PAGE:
John Heartfield’s montage I Only Know Legal Paragraphs appeared on page 103 of the hugely successfully Tucholsky-Heartfield collaboration Deutschland, Deutschland, über alles.
Tucholsky’s picture-survey was a searing critique of Weimar Republic society and politics. Neuer Deutscher Verlag, the publishing house where Wieland Herzfelde handle business and his brother, John Heartfield, provided the graphic designs released the book in 1929.
Germany had suffered economic depression and social unrest due to the one-sided conditions imposed on the country by the treaty (The Treaty Of Versailles) that ended World War I. The authoritarian tone of Adolf Hitler gave them a sense of power and national pride. It’s been a known tactic of dictators throughout history. Our country must always come first! That national pride quickly spun out-of-control.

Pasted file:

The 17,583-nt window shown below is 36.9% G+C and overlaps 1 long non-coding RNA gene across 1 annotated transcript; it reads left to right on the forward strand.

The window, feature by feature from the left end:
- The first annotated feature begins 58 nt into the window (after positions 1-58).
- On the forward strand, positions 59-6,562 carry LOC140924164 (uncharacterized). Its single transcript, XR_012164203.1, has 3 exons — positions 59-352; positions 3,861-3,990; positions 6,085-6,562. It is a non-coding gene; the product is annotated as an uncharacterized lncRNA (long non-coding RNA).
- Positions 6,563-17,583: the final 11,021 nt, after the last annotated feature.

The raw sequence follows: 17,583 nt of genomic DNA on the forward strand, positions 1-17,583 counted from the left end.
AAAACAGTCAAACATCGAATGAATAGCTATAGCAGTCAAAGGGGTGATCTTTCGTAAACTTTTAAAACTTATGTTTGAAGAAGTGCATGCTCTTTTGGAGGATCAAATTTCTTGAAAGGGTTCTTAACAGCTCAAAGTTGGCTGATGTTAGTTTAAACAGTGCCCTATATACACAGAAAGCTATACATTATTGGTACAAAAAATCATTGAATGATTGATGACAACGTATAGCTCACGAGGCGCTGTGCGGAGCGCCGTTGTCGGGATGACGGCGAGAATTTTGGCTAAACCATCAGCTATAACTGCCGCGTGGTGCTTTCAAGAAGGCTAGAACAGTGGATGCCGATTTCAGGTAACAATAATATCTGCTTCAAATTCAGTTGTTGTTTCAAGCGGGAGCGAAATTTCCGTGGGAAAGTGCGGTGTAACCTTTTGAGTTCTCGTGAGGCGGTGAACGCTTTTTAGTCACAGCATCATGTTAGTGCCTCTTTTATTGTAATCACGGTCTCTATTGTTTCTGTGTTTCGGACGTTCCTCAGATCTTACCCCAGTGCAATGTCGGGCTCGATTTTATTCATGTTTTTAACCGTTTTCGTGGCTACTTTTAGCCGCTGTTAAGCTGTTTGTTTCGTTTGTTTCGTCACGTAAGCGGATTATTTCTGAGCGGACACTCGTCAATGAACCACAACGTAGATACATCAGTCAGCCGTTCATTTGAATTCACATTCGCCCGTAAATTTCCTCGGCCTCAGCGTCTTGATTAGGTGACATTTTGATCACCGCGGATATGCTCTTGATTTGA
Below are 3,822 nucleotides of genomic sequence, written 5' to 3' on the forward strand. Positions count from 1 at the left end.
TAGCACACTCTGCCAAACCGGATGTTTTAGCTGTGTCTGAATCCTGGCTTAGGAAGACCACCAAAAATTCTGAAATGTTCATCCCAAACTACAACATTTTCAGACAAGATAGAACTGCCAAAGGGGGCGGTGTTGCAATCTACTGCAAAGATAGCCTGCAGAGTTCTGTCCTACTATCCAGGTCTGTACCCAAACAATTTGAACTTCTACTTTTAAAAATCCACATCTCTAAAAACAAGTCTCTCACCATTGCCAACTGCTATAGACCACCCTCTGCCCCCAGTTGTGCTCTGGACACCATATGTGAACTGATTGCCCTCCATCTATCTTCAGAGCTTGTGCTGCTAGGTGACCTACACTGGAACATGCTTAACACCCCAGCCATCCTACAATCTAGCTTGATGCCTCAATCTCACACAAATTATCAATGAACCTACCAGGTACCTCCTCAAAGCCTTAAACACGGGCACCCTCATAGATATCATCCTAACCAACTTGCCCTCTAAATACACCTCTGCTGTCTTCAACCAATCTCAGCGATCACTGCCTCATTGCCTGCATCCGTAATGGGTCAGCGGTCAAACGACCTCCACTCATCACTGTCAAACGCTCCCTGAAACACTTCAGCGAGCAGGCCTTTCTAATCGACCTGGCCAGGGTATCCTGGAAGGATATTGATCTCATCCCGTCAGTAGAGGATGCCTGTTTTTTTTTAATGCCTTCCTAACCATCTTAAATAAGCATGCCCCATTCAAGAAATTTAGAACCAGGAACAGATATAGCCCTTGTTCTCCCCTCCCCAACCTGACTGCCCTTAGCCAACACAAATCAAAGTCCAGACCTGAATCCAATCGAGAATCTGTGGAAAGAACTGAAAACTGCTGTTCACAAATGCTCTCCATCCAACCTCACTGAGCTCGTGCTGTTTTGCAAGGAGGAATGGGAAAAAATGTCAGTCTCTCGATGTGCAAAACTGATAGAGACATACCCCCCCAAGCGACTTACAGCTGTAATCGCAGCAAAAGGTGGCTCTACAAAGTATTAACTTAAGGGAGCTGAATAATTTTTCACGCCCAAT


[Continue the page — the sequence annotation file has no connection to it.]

A good friend of the exhibition, Phil White, made it clear that the twisted head is actually a montage of symbols that appear in legal paragraphs. This gives Heartfield’s collage an entirely different perspective. What is right and wrong in a twisted society is not important. It only matters what is legal. In other words, what are the rules. For example, Donald Trump wants judges to agree that torturing captives and killing women and children civilians is legal. Therefore, it must be right.
The symbolism in this collage reveals both the depth of John Heartfield’s knowledge of imagery and symbolism, as well as his ability to use that knowledge to make a visual statement.